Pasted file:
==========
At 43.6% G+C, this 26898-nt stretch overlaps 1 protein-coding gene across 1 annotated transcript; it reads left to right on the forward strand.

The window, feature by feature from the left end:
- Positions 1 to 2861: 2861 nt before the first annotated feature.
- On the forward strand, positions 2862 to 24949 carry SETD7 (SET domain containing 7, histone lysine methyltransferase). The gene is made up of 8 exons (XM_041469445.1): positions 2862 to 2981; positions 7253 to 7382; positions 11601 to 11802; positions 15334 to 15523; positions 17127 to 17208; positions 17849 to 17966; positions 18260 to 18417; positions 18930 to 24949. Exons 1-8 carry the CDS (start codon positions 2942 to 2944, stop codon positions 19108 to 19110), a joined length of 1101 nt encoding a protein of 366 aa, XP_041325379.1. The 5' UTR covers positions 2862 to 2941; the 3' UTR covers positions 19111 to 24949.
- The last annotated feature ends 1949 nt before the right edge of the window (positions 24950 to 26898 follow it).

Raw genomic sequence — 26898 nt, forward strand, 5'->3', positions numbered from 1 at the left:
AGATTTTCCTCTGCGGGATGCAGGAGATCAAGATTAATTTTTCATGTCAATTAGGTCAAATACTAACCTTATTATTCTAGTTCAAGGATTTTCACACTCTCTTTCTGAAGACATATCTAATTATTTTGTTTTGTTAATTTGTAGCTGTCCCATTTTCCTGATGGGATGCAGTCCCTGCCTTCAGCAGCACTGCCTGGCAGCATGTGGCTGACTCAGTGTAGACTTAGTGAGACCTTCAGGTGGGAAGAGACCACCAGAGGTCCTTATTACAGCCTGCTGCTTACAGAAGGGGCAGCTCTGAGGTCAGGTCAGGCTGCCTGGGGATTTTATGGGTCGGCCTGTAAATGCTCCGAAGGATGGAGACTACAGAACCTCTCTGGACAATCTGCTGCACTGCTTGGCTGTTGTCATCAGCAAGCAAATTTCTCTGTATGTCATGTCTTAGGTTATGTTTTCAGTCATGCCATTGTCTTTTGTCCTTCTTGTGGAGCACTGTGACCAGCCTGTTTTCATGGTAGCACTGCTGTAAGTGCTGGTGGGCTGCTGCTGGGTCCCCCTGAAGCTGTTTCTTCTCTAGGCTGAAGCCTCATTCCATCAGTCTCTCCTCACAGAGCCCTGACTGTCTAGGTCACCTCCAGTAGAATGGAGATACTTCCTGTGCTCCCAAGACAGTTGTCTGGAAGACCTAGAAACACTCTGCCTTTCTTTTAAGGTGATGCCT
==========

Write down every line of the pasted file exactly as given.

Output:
At 43.6% G+C, this 26898-nt stretch overlaps 1 protein-coding gene across 1 annotated transcript; it reads left to right on the forward strand.

The window, feature by feature from the left end:
- Positions 1 to 2861: 2861 nt before the first annotated feature.
- On the forward strand, positions 2862 to 24949 carry SETD7 (SET domain containing 7, histone lysine methyltransferase). The gene is made up of 8 exons (XM_041469445.1): positions 2862 to 2981; positions 7253 to 7382; positions 11601 to 11802; positions 15334 to 15523; positions 17127 to 17208; positions 17849 to 17966; positions 18260 to 18417; positions 18930 to 24949. Exons 1-8 carry the CDS (start codon positions 2942 to 2944, stop codon positions 19108 to 19110), a joined length of 1101 nt encoding a protein of 366 aa, XP_041325379.1. The 5' UTR covers positions 2862 to 2941; the 3' UTR covers positions 19111 to 24949.
- The last annotated feature ends 1949 nt before the right edge of the window (positions 24950 to 26898 follow it).

Raw genomic sequence — 26898 nt, forward strand, 5'->3', positions numbered from 1 at the left:
AGATTTTCCTCTGCGGGATGCAGGAGATCAAGATTAATTTTTCATGTCAATTAGGTCAAATACTAACCTTATTATTCTAGTTCAAGGATTTTCACACTCTCTTTCTGAAGACATATCTAATTATTTTGTTTTGTTAATTTGTAGCTGTCCCATTTTCCTGATGGGATGCAGTCCCTGCCTTCAGCAGCACTGCCTGGCAGCATGTGGCTGACTCAGTGTAGACTTAGTGAGACCTTCAGGTGGGAAGAGACCACCAGAGGTCCTTATTACAGCCTGCTGCTTACAGAAGGGGCAGCTCTGAGGTCAGGTCAGGCTGCCTGGGGATTTTATGGGTCGGCCTGTAAATGCTCCGAAGGATGGAGACTACAGAACCTCTCTGGACAATCTGCTGCACTGCTTGGCTGTTGTCATCAGCAAGCAAATTTCTCTGTATGTCATGTCTTAGGTTATGTTTTCAGTCATGCCATTGTCTTTTGTCCTTCTTGTGGAGCACTGTGACCAGCCTGTTTTCATGGTAGCACTGCTGTAAGTGCTGGTGGGCTGCTGCTGGGTCCCCCTGAAGCTGTTTCTTCTCTAGGCTGAAGCCTCATTCCATCAGTCTCTCCTCACAGAGCCCTGACTGTCTAGGTCACCTCCAGTAGAATGGAGATACTTCCTGTGCTCCCAAGACAGTTGTCTGGAAGACCTAGAAACACTCTGCCTTTCTTTTAAGGTGATGCCT